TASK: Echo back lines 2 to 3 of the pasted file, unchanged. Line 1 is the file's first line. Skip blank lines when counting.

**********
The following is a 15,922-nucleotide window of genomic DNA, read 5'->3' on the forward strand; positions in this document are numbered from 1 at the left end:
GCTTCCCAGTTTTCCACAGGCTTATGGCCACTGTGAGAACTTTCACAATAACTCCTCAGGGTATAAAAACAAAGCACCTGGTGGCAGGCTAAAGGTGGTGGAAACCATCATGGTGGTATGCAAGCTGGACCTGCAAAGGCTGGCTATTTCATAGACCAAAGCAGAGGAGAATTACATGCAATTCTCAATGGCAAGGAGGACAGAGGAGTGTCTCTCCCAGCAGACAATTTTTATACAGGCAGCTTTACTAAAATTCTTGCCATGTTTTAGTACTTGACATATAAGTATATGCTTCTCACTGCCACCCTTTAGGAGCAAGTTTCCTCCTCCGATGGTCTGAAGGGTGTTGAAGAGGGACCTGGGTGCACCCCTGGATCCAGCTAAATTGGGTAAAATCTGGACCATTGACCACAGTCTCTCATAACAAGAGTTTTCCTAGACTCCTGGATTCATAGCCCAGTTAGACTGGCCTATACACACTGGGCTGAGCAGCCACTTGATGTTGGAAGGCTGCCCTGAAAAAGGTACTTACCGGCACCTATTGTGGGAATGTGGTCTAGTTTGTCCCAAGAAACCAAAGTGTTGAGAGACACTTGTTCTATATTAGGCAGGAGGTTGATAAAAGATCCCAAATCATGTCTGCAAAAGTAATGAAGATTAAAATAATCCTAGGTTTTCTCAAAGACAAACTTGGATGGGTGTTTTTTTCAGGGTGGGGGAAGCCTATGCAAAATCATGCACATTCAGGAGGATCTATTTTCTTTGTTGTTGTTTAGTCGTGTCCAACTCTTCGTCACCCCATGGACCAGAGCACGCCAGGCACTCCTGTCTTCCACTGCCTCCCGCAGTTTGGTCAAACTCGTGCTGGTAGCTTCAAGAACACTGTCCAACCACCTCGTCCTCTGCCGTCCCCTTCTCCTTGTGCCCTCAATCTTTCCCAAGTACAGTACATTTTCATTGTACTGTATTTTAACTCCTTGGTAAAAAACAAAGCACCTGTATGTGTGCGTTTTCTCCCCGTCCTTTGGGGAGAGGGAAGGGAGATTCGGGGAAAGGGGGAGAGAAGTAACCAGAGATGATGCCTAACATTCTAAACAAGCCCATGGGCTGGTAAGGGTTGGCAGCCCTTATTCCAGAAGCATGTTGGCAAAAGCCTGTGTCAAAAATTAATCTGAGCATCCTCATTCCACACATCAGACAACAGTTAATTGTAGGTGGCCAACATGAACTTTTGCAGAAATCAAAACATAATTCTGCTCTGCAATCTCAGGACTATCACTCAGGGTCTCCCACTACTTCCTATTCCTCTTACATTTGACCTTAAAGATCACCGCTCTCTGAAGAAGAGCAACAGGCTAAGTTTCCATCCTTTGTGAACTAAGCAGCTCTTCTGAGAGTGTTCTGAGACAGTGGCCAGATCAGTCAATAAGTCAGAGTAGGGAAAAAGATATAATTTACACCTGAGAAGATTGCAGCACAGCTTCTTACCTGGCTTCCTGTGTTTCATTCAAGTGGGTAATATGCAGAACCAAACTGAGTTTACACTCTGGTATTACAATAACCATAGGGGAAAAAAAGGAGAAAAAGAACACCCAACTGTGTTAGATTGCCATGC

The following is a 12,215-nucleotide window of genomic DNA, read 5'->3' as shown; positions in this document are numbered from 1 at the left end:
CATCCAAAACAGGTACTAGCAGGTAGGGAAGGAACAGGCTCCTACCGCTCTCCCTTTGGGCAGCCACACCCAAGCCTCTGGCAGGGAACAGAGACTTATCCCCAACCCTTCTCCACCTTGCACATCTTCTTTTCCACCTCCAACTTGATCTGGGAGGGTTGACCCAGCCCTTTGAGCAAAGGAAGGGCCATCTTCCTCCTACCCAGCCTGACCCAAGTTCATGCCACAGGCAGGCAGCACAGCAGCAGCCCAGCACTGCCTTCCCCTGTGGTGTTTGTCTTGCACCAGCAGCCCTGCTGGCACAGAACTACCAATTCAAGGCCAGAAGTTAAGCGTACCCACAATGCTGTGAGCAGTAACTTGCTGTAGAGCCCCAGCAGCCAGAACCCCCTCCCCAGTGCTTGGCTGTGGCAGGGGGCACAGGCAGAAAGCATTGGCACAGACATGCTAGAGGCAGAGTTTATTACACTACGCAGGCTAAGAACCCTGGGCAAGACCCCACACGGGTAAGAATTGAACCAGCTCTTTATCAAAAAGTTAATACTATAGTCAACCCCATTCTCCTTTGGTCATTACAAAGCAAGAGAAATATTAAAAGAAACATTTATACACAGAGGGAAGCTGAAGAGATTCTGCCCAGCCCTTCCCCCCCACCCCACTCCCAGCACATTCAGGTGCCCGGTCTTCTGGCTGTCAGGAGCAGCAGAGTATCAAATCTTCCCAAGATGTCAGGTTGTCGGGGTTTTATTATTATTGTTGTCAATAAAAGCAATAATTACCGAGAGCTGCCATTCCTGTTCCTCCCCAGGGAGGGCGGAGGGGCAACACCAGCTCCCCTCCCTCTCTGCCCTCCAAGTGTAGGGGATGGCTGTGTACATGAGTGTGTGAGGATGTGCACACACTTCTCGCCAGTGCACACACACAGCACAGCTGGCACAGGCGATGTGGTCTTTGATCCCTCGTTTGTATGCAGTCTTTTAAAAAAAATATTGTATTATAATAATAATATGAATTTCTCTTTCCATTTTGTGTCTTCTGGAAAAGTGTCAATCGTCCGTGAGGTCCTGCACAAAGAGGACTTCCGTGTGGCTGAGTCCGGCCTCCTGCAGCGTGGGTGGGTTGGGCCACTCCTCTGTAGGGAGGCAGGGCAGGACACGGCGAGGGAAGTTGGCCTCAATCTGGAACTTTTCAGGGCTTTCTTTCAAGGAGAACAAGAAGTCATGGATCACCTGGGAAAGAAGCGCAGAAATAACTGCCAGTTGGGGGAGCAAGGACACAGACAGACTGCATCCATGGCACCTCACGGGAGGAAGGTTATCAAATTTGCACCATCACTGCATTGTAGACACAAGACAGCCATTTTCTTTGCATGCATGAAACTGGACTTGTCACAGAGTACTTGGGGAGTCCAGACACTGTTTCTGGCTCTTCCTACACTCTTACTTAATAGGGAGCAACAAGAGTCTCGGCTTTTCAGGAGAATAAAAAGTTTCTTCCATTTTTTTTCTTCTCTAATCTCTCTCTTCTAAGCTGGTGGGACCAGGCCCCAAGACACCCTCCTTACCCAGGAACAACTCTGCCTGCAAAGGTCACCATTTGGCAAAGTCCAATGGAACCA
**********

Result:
GCTTCCCAGTTTTCCACAGGCTTATGGCCACTGTGAGAACTTTCACAATAACTCCTCAGGGTATAAAAACAAAGCACCTGGTGGCAGGCTAAAGGTGGTGGAAACCATCATGGTGGTATGCAAGCTGGACCTGCAAAGGCTGGCTATTTCATAGACCAAAGCAGAGGAGAATTACATGCAATTCTCAATGGCAAGGAGGACAGAGGAGTGTCTCTCCCAGCAGACAATTTTTATACAGGCAGCTTTACTAAAATTCTTGCCATGTTTTAGTACTTGACATATAAGTATATGCTTCTCACTGCCACCCTTTAGGAGCAAGTTTCCTCCTCCGATGGTCTGAAGGGTGTTGAAGAGGGACCTGGGTGCACCCCTGGATCCAGCTAAATTGGGTAAAATCTGGACCATTGACCACAGTCTCTCATAACAAGAGTTTTCCTAGACTCCTGGATTCATAGCCCAGTTAGACTGGCCTATACACACTGGGCTGAGCAGCCACTTGATGTTGGAAGGCTGCCCTGAAAAAGGTACTTACCGGCACCTATTGTGGGAATGTGGTCTAGTTTGTCCCAAGAAACCAAAGTGTTGAGAGACACTTGTTCTATATTAGGCAGGAGGTTGATAAAAGATCCCAAATCATGTCTGCAAAAGTAATGAAGATTAAAATAATCCTAGGTTTTCTCAAAGACAAACTTGGATGGGTGTTTTTTTCAGGGTGGGGGAAGCCTATGCAAAATCATGCACATTCAGGAGGATCTATTTTCTTTGTTGTTGTTTAGTCGTGTCCAACTCTTCGTCACCCCATGGACCAGAGCACGCCAGGCACTCCTGTCTTCCACTGCCTCCCGCAGTTTGGTCAAACTCGTGCTGGTAGCTTCAAGAACACTGTCCAACCACCTCGTCCTCTGCCGTCCCCTTCTCCTTGTGCCCTCAATCTTTCCCAAGTACAGTACATTTTCATTGTACTGTATTTTAACTCCTTGGTAAAAAACAAAGCACCTGTATGTGTGCGTTTTCTCCCCGTCCTTTGGGGAGAGGGAAGGGAGATTCGGGGAAAGGGGGAGAGAAGTAACCAGAGATGATGCCTAACATTCTAAACAAGCCCATGGGCTGGTAAGGGTTGGCAGCCCTTATTCCAGAAGCATGTTGGCAAAAGCCTGTGTCAAAAATTAATCTGAGCATCCTCATTCCACACATCAGACAACAGTTAATTGTAGGTGGCCAACATGAACTTTTGCAGAAATCAAAACATAATTCTGCTCTGCAATCTCAGGACTATCACTCAGGGTCTCCCACTACTTCCTATTCCTCTTACATTTGACCTTAAAGATCACCGCTCTCTGAAGAAGAGCAACAGGCTAAGTTTCCATCCTTTGTGAACTAAGCAGCTCTTCTGAGAGTGTTCTGAGACAGTGGCCAGATCAGTCAATAAGTCAGAGTAGGGAAAAAGATATAATTTACACCTGAGAAGATTGCAGCACAGCTTCTTACCTGGCTTCCTGTGTTTCATTCAAGTGGGTAATATGCAGAACCAAACTGAGTTTACACTCTGGTATTACAATAACCATAGGGGAAAAAAAGGAGAAAAAGAACACCCAACTGTGTTAGATTGCCATGC

The following is a 12,215-nucleotide window of genomic DNA, read 5'->3' as shown; positions in this document are numbered from 1 at the left end: